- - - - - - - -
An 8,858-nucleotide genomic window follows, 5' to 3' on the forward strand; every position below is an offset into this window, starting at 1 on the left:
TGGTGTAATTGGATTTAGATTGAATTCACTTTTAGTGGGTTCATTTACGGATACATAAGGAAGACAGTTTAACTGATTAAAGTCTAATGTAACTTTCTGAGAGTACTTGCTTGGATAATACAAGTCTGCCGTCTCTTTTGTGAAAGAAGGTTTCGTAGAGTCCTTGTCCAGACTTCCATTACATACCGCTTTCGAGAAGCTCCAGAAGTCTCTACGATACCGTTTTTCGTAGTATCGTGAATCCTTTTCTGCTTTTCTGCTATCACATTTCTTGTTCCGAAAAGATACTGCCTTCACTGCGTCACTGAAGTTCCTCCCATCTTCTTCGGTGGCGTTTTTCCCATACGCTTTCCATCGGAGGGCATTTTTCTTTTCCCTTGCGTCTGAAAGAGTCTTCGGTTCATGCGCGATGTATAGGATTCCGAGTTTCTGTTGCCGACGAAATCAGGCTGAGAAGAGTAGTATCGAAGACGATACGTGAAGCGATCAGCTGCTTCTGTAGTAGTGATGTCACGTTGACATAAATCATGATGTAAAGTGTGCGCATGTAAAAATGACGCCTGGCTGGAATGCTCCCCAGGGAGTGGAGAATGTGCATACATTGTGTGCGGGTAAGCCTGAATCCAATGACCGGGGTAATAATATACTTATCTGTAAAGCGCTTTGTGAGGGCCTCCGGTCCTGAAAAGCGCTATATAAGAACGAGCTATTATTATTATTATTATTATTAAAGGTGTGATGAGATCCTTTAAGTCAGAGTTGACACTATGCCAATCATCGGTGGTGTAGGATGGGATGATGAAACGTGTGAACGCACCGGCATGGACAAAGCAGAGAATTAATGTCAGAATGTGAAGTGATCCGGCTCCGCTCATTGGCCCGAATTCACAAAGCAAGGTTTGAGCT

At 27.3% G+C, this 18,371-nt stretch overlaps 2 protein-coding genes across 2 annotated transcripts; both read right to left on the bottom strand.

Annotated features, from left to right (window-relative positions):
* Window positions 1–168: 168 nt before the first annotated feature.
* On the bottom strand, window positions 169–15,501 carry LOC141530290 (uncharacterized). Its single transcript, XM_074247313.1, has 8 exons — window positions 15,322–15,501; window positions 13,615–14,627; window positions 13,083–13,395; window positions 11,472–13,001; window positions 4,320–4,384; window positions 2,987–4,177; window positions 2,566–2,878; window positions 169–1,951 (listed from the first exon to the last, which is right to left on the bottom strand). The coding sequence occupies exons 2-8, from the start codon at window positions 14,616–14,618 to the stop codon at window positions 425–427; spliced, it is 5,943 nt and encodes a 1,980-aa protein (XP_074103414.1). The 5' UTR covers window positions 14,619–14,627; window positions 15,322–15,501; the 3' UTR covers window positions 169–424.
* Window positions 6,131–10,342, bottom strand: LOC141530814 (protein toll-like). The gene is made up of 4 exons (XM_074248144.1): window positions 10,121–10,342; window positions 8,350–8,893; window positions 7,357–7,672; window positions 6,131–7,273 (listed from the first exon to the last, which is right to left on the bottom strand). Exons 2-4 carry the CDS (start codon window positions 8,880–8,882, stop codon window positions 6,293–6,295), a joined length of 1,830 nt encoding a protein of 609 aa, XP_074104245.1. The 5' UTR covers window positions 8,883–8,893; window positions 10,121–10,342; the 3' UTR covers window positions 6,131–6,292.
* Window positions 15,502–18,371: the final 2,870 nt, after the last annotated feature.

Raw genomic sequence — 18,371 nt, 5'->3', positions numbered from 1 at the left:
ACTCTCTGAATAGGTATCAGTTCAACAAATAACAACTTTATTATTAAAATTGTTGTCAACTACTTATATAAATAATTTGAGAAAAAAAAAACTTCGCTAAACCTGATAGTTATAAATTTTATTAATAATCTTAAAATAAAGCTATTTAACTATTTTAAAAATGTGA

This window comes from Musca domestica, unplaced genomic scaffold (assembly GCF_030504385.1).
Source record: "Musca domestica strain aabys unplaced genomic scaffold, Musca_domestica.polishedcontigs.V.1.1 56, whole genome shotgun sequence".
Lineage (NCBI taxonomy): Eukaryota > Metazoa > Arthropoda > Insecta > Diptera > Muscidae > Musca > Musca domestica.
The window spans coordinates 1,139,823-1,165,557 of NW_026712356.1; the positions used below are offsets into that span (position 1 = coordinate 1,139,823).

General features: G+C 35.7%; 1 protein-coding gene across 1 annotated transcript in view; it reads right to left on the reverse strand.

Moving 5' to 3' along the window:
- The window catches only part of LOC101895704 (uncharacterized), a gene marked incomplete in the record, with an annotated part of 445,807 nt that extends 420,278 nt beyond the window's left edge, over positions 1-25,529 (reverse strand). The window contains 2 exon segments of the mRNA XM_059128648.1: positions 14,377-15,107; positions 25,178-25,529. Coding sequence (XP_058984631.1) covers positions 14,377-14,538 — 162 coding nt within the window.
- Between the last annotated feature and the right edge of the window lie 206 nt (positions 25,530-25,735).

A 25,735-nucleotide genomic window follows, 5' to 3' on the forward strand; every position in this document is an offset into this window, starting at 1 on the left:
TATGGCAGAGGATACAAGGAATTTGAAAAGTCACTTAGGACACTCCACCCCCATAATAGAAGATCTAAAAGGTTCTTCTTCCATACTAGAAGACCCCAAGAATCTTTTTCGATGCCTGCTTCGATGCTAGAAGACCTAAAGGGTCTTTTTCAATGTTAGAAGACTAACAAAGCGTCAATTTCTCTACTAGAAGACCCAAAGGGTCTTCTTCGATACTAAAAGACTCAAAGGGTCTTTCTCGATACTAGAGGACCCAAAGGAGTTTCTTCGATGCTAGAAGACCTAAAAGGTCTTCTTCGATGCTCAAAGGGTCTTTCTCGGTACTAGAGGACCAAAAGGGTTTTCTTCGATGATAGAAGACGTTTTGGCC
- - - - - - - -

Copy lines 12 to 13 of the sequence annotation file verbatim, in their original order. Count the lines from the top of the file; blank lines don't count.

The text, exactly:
Source record: "Musca domestica strain aabys unplaced genomic scaffold, Musca_domestica.polishedcontigs.V.1.1 56, whole genome shotgun sequence".
Lineage (NCBI taxonomy): Eukaryota > Metazoa > Arthropoda > Insecta > Diptera > Muscidae > Musca > Musca domestica.